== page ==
Buying AdviceHow-Tos

How to buy a used car


Buying a car is fun. Buying a used car is real fun. The thrill of the hunt. Chasing leads, digging through piles of mediocrity in online classifieds. In truth, spending many thousands of your hard-earned dollars on a used car is all kinds of stressful. Best case, you wind up with a well maintained, broken in car which lasts for years. Worst case, you inherit someone else’s neglected pile of rust, which lasts for days. A lemon.

There are some basic things to do when buying a used car. Having ignored many of these in the past myself, learn from those mistakes. The next time you’re looking to spend hard earned cash on a used car, these things should help you avoid buying someone else’s problems.

Pick your top three

Once you know the kind of vehicle you want, pick your top two or three favorites from the group. To help narrow down your search, use the internet to narrow down the best in class. Visit the IIHS and NHTSA pages, and sort by type. Make sure your short list is also on their short list. Reliability is important in the long term, so take a look at sites like TrueDelta. They organize by type as well, giving you quick visual cues as to which car is going to last, and which one will make your local mechanic very happy. This is true even if you have a specific vehicle model in mind. Check out the crash and reliability ratings, and see which model years score the best.

Buying from a private owner

Thanks to sites like Craigslist and Kijiji, more people are buying used cars direct from their owners. There’s nothing wrong with this, but it adds risk. Ask the seller how many owners the car has had. Less is better, and one is best. Check for maintenance records and history. Maintenance intervals are often posted online by manufacturers. Someone who cares for their car likely has maintained it. Look for cars which already have safety certificates. Otherwise, you’re buying a mystery. Most importantly: If the price seems too good to be true, it is. There’s always a catch; a hidden accident or money wire scam.

Buying from a dealer

If the used car sits on a dealer lot, do some online digging before you buy. Check how the dealer ranks on sites like Google or DealerRater. Dealers who interact with customer reviews are even better. A good indicator of how reputable a dealer is sits right on their lot. Dealers with old inventory aren’t selling things. That could be a sign of bad history, bad products, or a combination. Your state or province may have a used car dealer association. Check for membership. It’s not guaranteeing anything, but it does mean the dealer could be subject to standards, or fines for missing those standards. The bar may be low, but at least there’s a bar.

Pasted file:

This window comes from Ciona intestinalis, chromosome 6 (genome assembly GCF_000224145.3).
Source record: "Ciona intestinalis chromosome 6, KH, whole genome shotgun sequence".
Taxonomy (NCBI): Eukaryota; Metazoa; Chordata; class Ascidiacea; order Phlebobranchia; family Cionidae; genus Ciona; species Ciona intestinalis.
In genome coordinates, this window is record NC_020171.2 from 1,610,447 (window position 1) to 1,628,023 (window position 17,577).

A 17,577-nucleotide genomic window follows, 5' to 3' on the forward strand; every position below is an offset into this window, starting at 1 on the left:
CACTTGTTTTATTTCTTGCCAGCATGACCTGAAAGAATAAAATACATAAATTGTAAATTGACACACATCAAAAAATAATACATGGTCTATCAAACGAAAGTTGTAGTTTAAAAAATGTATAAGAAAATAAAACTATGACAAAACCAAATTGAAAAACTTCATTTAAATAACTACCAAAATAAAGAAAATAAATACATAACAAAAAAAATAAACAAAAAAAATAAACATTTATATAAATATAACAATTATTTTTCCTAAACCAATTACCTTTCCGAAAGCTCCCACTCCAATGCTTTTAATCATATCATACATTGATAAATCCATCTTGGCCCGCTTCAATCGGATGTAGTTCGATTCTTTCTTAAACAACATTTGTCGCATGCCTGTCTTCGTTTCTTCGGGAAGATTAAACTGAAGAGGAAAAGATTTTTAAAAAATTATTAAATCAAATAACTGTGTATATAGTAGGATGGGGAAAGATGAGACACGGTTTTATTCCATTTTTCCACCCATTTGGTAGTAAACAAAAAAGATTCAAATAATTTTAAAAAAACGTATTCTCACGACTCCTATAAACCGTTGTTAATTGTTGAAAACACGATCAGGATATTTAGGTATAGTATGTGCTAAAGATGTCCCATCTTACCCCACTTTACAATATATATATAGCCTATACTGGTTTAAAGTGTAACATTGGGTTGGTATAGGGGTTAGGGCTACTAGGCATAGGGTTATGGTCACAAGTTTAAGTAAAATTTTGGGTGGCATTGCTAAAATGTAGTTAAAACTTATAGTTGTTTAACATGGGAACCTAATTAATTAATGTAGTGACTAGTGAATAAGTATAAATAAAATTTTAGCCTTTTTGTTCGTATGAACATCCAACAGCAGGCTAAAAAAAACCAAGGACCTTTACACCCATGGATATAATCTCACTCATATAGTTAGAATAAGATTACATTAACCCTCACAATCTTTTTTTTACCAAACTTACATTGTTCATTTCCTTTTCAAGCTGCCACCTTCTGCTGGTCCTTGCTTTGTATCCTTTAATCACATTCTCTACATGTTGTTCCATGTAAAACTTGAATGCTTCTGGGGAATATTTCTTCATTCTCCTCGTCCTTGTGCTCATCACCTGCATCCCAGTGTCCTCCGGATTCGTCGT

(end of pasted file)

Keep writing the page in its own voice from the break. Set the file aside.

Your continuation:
Check the history

If you can, set out to get as much vehicle history as you can before viewing. It might take some doing, but most dealers will provide you with Carproof or Carfax reports if you ask them. It’s worth requiring that they do. Check the VIN for recalls at NHSTA, or at the vehicle’s manufacturer site. They should report any outstanding recall repairs.

The test drive

No brainer: check the car out in person before you buy. Only view cars during the day, in sunlight if possible. Light can reveal all sorts of blemishes and bumps. Do a good look for rust. Common places are fenders, side panels, along the bottom of doors, trunk lids, leading edges of hood and roof. Paint bubbles are a warning sign of hidden rust. Get dirty, on your belly, and take a look under the car. Be sure to get a good look at the engine bay, look past the dirt, checking for obvious leaks or worn hoses and belts. Take a peek at the spare tire. Make sure all the features – radio, power options, locks etc – work. Problems are like cockroaches: if you hear or find one, there are six or more you didn’t see.

Lastly, give your mechanic a call. If you don’t have a regular one, ask around. When you book the test drive, let them know you’ll be taking it for a quick inspection. Make sure your mechanic has the time during the test, but never buy something that hasn’t had a look over. If the dealer/seller refuses, walk away. Something is being hidden.

The buy

Negotiate. Don’t pay asking. With private sales, this is a bit harder as some owners may have sentimental value attached to the car. Come armed with online comparables, but make the offer fair. With dealers, there is no emotional attachment. Never feel guilty making a reasonable below price offer. They paid a low price for the trade in or auction. Dealer cars are often priced at or just above the top range, hoping to sell to someone at sticker. Rule of thumb: sticker prices are for suckers.

TL:DR (Too long. Didn’t read)

Have a short list. Do your homework: reliability, safety rating and recalls. Know what you want before you visit the dealer/owner. Test drive during the day. Look over everything for rust. Check the spare. Make sure stuff works. Maintenance history, accident history or no buy. Have a trusted mechanic check it out. Lastly, never offer asking.

Now you’re buying lemon free.

Dan Croutch
the authorDan Croutch
Dan is a freelance automotive and technology writer. He enjoys all things pickup trucks, classic cars, and minivans (really). The intersection of vehicles and technology fascinate him.

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